FIVERR INTERNATIONAL LTD (FVRR) FVRR
September 27, 2019 - 1:46pm EST by
nathanj
2019 2020
Price: 18.00 EPS 0 0
Shares Out. (in M): 34 P/E 0 0
Market Cap (in $M): 610 P/FCF 0 0
Net Debt (in $M): -156 EBIT 0 0
TEV ($): 454 TEV/EBIT 0 0

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Description

Broken IPO. Small cap with low float. SMB focused. Not a subscription model. Not profitable.  Israeli company. Sounds like a recipe to avoid or go short. Yet, at just 3x 2020 revenue, growing 30-40% with 80% gross margin, Fiverr (NYSE: FVRR) is simply too cheap to ignore. The company is a fast-growing digital marketplace that connects freelancers (sellers) and businesses (buyers). As Fiverr continues to execute and build credibility, I believe the stock price will better reflect its growth and operating leverage potential. I see upside of $30/share based on 6x CY20 and 5x CY21 revenue, vs. marketplace peer Etsy at 7x and 6x.

 

Company background

Fiverr was founded in 2010 by current CEO Micha Kaufman and Shai Wininger as a marketplace that would provide a two-sided platform for people to buy and sell a variety of digital services typically offered by freelance contractors. Services offered on the site (called “Gigs”) include logo design, video creation and editing, website development and blog writing, with prices ranging from $5 to upwards of thousands of dollars per engagement.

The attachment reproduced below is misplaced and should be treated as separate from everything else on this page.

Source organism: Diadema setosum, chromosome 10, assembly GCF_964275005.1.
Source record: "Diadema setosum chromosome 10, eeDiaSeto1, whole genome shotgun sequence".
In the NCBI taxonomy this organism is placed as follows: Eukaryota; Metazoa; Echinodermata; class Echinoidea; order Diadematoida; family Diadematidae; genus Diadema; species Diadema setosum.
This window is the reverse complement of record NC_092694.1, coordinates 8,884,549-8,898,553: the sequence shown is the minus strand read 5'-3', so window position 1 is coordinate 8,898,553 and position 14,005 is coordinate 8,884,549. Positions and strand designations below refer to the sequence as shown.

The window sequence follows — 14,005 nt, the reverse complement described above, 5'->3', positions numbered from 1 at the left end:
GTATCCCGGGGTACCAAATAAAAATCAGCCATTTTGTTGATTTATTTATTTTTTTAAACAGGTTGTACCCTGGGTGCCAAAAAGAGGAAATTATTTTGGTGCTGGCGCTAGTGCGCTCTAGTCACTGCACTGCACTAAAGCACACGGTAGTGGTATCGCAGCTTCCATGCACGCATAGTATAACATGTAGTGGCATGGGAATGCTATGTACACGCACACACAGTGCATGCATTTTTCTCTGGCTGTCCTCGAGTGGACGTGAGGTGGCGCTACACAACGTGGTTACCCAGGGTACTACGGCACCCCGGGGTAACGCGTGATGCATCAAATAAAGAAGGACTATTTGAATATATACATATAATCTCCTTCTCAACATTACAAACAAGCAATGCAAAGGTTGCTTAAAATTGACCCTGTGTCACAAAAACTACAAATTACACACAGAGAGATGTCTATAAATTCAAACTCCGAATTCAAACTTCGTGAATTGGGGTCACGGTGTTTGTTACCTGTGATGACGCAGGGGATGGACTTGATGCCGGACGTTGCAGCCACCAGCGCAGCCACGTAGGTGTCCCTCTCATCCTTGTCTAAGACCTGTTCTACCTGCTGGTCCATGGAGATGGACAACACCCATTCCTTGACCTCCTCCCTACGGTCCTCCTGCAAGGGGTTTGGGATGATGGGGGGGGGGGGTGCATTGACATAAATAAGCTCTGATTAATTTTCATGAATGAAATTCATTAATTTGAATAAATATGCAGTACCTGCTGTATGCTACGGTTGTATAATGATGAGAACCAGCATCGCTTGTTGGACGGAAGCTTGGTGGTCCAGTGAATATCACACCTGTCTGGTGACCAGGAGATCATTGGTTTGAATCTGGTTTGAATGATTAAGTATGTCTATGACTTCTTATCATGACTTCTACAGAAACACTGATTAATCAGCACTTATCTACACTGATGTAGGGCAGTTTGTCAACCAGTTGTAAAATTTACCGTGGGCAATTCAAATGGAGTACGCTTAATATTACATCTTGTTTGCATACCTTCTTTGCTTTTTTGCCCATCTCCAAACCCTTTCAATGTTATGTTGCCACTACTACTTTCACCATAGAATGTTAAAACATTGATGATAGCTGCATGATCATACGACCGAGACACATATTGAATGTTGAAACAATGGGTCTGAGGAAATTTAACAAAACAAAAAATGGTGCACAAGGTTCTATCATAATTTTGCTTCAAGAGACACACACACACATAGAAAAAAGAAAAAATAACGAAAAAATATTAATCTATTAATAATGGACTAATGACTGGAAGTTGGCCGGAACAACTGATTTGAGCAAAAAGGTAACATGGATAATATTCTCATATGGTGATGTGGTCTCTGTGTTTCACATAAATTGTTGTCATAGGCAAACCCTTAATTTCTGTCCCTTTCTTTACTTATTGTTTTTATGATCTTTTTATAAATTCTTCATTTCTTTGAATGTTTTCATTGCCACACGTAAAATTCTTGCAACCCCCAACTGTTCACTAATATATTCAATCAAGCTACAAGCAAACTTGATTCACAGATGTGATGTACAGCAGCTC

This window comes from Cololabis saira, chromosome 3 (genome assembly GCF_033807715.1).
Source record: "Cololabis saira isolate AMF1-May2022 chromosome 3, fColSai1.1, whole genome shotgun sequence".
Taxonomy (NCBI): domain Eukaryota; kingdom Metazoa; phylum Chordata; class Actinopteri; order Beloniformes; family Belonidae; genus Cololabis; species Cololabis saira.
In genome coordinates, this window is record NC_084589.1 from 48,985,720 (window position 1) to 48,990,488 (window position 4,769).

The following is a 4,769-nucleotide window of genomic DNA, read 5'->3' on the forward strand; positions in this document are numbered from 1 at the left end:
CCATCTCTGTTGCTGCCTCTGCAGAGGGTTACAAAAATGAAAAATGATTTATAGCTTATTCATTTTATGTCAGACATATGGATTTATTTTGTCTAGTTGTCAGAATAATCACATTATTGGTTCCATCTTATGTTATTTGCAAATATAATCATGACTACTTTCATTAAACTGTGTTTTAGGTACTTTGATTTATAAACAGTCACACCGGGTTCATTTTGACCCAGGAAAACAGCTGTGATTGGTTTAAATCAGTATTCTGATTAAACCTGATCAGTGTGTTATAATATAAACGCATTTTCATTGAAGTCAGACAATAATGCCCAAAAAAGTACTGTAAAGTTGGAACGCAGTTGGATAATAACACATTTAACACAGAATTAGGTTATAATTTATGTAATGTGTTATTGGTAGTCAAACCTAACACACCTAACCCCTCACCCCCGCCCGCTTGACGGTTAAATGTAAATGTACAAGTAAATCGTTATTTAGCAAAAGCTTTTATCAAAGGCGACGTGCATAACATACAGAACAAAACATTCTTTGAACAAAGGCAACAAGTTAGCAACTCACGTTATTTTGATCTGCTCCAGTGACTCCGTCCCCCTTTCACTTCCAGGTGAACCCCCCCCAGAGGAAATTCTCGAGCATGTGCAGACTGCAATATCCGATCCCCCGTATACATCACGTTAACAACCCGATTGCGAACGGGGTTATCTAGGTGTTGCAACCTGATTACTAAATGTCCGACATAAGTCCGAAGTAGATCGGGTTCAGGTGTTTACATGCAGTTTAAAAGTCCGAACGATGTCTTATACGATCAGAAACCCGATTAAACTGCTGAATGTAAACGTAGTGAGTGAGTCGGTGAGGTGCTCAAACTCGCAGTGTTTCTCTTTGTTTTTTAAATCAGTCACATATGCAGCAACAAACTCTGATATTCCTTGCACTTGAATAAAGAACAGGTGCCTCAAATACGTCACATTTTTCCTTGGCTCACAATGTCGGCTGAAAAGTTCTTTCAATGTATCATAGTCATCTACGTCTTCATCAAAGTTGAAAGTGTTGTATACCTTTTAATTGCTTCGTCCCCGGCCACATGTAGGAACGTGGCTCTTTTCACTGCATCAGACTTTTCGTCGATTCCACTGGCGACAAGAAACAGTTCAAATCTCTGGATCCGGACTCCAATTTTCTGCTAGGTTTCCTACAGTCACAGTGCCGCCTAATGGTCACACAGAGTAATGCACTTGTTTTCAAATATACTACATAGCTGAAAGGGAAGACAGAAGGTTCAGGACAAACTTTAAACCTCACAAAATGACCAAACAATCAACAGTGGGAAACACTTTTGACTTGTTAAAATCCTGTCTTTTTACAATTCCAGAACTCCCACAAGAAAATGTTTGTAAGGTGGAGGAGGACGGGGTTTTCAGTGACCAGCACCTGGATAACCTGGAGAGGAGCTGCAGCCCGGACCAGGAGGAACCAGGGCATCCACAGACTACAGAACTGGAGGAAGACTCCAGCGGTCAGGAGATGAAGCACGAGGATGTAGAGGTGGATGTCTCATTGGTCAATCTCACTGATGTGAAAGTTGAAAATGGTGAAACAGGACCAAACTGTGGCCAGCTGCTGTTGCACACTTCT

Fiverr’s approach transforms the traditional freelancer staffing model into an e-commerce-like experience. Its buyers include businesses of all sizes and from various industries. Today the majority of the buyers are SMBs. Since inception, Fiverr has facilitated over 50 million transactions on its platform between more than 5.5 million buyers and 830,000 sellers.